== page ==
Green Lantern, one of DC Comics' oldest and enduring heroes no matter what parallel earth he's on, is serving as a beacon for the publisher again, this time as a proud, mighty and openly gay hero.
The change is revealed in the pages of the second issue of Earth 2 out next week, and comes on the heels of what has been an expansive year for gay and lesbian characters in the pages of comic books from Archie to Marvel and others.
But purists and fans note: This Green Lantern is not the emerald galactic space cop who was, and is, part of the Justice League and has had a history rich in triumph and tragedy.
Instead, said James Robinson, who writes the new series, Alan Scott is the retooled version of the classic Lantern whose first appearance came in the pages of All-American Comics No. 16 in July 1940.
And his being gay is not part of some wider story line meant to be exploited or undone down the road, either.
"This was my idea," Robinson explained this week, noting that before DC relaunched all its titles last summer, Alan Scott had a son who was gay.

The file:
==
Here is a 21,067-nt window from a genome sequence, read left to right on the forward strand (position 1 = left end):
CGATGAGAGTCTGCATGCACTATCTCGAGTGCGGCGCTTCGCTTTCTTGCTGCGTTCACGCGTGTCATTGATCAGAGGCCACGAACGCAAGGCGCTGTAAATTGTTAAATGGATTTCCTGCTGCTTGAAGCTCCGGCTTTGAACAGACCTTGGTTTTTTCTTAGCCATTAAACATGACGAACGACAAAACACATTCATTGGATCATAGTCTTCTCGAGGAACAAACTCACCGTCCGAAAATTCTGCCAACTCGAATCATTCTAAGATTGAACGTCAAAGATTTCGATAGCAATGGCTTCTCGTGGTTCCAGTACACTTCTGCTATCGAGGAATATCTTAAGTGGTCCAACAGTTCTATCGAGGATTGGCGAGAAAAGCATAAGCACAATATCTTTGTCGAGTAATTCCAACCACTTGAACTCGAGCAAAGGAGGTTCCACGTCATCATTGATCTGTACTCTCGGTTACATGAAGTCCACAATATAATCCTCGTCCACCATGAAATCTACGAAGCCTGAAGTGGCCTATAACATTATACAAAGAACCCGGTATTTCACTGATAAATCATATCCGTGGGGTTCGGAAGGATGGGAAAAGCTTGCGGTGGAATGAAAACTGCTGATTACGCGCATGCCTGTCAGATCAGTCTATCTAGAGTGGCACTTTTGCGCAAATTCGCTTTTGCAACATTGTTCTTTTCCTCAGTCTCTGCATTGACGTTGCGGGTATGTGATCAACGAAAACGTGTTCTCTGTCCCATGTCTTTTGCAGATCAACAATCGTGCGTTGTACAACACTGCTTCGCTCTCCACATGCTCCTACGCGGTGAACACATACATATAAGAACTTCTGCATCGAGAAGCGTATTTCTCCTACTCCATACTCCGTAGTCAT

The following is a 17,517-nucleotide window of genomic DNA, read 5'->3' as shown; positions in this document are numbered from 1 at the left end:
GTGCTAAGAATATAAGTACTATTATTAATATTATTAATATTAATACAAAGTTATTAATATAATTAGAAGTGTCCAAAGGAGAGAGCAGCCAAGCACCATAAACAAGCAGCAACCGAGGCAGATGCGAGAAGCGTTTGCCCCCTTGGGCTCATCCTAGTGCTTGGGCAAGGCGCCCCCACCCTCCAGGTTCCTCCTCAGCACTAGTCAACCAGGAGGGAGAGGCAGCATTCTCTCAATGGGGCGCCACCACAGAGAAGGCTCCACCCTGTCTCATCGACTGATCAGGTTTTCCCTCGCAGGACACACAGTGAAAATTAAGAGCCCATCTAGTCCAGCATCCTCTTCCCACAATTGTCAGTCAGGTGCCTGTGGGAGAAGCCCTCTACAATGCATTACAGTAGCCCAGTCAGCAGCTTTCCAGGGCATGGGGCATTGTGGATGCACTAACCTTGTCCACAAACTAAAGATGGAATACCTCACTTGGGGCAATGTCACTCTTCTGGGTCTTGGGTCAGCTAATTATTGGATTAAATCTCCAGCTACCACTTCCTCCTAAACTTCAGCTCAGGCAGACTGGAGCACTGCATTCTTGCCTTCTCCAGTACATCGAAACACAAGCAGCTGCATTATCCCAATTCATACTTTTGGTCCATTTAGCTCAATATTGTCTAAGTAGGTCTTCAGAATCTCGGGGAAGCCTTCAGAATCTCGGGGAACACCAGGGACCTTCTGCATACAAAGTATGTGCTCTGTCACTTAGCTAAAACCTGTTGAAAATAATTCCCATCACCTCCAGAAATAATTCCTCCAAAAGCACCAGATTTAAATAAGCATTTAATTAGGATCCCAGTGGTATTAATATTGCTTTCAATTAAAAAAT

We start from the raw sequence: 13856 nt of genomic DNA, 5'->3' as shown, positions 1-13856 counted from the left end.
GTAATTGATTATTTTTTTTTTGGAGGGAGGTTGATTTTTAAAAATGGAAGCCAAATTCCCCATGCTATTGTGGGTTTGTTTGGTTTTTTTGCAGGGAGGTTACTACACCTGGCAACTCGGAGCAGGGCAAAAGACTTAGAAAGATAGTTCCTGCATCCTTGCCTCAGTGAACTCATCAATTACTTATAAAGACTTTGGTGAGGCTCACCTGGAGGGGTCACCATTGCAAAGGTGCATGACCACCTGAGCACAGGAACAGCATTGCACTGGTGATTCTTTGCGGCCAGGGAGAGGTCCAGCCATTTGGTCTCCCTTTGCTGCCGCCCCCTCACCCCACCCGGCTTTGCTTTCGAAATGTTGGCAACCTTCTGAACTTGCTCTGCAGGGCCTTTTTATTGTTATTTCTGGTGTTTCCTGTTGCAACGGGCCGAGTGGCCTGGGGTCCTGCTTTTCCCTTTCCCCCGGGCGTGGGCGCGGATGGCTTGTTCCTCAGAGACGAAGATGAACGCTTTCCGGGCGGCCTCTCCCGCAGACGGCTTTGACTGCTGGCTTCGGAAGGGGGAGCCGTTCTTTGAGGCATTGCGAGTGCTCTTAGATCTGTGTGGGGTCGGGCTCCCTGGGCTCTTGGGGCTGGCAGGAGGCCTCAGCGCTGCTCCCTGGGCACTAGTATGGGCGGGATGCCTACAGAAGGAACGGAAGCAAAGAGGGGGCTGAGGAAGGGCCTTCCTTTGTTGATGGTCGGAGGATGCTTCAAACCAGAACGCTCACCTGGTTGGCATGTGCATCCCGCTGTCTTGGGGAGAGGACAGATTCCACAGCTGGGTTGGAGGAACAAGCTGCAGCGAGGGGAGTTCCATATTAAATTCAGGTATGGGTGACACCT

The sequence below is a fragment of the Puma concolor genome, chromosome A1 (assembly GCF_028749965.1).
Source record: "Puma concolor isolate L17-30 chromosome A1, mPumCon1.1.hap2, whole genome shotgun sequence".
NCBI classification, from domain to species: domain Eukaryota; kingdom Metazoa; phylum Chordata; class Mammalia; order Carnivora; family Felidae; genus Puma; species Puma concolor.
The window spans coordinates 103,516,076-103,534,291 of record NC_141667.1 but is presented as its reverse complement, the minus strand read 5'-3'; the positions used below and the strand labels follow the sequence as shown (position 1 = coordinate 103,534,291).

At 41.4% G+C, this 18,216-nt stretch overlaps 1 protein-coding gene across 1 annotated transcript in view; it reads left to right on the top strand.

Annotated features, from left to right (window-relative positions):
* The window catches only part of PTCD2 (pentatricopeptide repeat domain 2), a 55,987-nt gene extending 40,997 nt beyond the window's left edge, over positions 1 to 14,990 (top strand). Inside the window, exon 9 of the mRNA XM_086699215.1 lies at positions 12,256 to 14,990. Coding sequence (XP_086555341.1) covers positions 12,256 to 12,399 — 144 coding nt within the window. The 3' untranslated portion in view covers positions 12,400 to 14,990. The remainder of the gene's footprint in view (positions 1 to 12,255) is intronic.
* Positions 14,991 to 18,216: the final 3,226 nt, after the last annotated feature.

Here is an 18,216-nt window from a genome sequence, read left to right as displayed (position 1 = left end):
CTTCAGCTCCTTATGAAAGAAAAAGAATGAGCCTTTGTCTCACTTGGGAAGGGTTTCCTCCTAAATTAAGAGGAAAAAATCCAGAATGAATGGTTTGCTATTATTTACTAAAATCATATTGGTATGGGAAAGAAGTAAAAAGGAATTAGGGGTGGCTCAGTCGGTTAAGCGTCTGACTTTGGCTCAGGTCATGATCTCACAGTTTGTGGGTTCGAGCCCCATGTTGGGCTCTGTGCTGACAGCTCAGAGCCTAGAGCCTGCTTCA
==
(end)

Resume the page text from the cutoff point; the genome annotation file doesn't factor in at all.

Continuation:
But given Earth 2 features retooled and rebooted characters, Scott is not old enough to have a grown son.
"By making him younger, that son was not going to exist any-more," Robinson said.
"He doesn't come out. He's gay when we see him in issue two," which is due out Wednesday. "He's fearless and he's honest to the point where he realised he was gay and he said 'I'm gay.'"
"It was just meant to be 7/8- Alan Scott being a gay member of the team, the Justice Society, that I'll be forming in the pages of 'Earth 2,'" he said. "He's just meant to be part of this big tapestry of characters."
It's also another example of gay and lesbian characters taking more prominent roles in the medium.
In May, Marvel Entertainment said super speedster Northstar will marry his longtime boyfriend in the pages of Astonishing X-Men. DC comics has other gay characters, too, including Kate Kane, the current Batwoman.
And in the pages of Archie Comics, Kevin Keller is one of the gang at Riverdale High School and gay, too.
Some groups have protested the inclusion of gay characters, but Robinson isn't discouraged, noting that being gay is just one aspect to Scott.
"This guy, he's a media mogul, a hero, a dynamic type-A personality and he's gay," Robinson said. "He's a complex character."